Google's AI powerhouse finds millions of new crystals that could change the fate of humanity forever — and, for better or worse, it is just getting started

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Researchers at Google DeepMind have used artificial intelligence to discover new crystals and inorganic materials that could power future technologies as part of a landmark study

Using the Graph Networks for Materials Exploration (GNoME) deep learning tool, researchers found 2.2 million new crystals, including 380,000 stable materials. 

The discovery could represent a landmark moment in the discovery of materials used to power modern technologies, such as computer chips, batteries, and solar panels - all of which rely on inorganic crystals. 

Google AI development

Availability and stability of these materials is a common hurdle in the development of such technologies. However, researchers said that in using the GNoME AI tool, they were able to “dramatically increase the speed and efficiency of discovery by predicting the stability of new materials”. 

“To enable new technologies, crystals must be stable otherwise they can decompose, and behind each new, stable crystal can be months of painstaking experimentation,” the study noted. 

“With GNoME, we’ve multiplied the number of technologically viable materials known to humanity. Of its 2.2 million predictions, 380,000 are the most stable, making them promising candidates for experimental synthesis. 

“Among these candidates are materials that have the potential to develop future transformative technologies ranging from superconductors, powering supercomputers, and next-generation batteries to boost the efficiency of electric vehicles.”

Transformative materials could power the next wave of tech innovation

Google DeepMind’s findings were published in the Nature journal, with the firm noting that, over the last decade, more than 28,000 new materials have been discovered following extensive research. 

However, traditional AI-based approaches to searching for novel crystal structures has typically been an “expensive, trial-and-error process” that could take months to deliver minimal results. 

“AI-guided approaches hit a fundamental limit in their ability to accurately predict materials that could be experimentally viable,” the study said.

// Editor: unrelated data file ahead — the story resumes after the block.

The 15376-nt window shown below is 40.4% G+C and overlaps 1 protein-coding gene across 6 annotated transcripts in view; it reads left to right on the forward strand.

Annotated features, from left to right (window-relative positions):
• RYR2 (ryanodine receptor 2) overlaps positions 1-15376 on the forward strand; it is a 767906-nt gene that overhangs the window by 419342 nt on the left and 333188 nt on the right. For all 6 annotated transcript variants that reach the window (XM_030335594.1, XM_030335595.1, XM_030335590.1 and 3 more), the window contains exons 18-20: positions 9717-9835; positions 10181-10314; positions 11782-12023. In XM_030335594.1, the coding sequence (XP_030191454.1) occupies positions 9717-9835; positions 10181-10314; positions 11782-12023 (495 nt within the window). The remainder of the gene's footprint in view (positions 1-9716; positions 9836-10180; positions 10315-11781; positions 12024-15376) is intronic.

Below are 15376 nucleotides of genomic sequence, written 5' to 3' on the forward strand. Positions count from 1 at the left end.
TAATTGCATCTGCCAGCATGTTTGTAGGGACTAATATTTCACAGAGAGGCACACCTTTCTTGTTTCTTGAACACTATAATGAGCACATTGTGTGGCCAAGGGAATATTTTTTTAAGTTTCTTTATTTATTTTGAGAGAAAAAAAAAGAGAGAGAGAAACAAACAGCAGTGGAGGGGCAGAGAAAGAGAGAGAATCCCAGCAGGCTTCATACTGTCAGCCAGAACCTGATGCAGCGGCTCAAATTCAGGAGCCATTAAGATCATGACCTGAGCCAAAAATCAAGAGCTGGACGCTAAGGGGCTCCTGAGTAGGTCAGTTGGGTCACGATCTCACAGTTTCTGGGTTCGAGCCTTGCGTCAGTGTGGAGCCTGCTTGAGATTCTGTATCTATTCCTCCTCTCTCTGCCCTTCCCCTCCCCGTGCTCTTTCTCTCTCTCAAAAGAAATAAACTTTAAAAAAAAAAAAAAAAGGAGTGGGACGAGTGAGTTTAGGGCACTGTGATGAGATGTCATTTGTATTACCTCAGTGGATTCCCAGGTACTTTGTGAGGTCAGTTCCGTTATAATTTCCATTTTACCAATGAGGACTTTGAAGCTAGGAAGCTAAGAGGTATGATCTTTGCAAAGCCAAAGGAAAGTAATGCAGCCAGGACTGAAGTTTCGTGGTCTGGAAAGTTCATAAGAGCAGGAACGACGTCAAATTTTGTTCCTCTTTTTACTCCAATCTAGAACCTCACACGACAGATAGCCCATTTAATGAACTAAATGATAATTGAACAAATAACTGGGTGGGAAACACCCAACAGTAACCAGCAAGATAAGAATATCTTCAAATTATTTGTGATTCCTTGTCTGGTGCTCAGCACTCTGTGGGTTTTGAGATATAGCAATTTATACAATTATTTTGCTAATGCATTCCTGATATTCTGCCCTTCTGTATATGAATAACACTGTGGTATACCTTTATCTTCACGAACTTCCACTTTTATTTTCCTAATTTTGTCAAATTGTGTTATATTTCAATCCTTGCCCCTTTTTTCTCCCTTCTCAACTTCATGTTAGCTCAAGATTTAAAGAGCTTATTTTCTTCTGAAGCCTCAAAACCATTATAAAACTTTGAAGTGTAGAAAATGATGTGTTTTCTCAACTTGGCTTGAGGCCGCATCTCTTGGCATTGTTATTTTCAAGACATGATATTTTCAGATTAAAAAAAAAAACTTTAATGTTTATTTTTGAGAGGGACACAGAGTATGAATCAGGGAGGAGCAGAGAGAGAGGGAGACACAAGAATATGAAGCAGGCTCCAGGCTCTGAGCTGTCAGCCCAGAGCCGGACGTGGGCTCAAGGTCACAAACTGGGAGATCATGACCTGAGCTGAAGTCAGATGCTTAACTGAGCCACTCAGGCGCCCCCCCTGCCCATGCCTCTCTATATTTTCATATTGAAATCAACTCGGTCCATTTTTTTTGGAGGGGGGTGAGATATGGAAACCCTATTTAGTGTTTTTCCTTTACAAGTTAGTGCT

GNoME’s recent discovery of 2.2 million materials would be “equivalent to about 800 years’ worth of knowledge”, researchers said, which highlights the transformative power and accuracy now afforded to scientists operating in the field. 

Around 52,000 new compounds similar to graphene have been discovered as part of the project, which the study said has the potential to revolutionize electronics and superconductor development. 

In previous years, just 1,000 materials of this kind had been identified via previous techniques. 

“We also found 528 potential lithium ion conductors, 25 times more than a previous study, which could be used to improve the performance of rechargeable batteries.”

Long-term, Google DeepMind researchers said the GNoME project aims to “drive down the cost of discovering new materials”. 

So far, external researchers have created 736 of materials discovered through GNoME in a lab environment. The company also plans to release its database of newly discovered crystals and share its findings with the research community. 

“By giving scientists the full catalog of the promising ‘recipes’ for new candidate materials, we hope this helps them to test and potentially make the best ones.”

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News and Analysis Editor, ITPro

Ross Kelly is News & Analysis Editor at ITPro, responsible for leading the brand's news output and in-depth reporting on the latest stories from across the business technology landscape.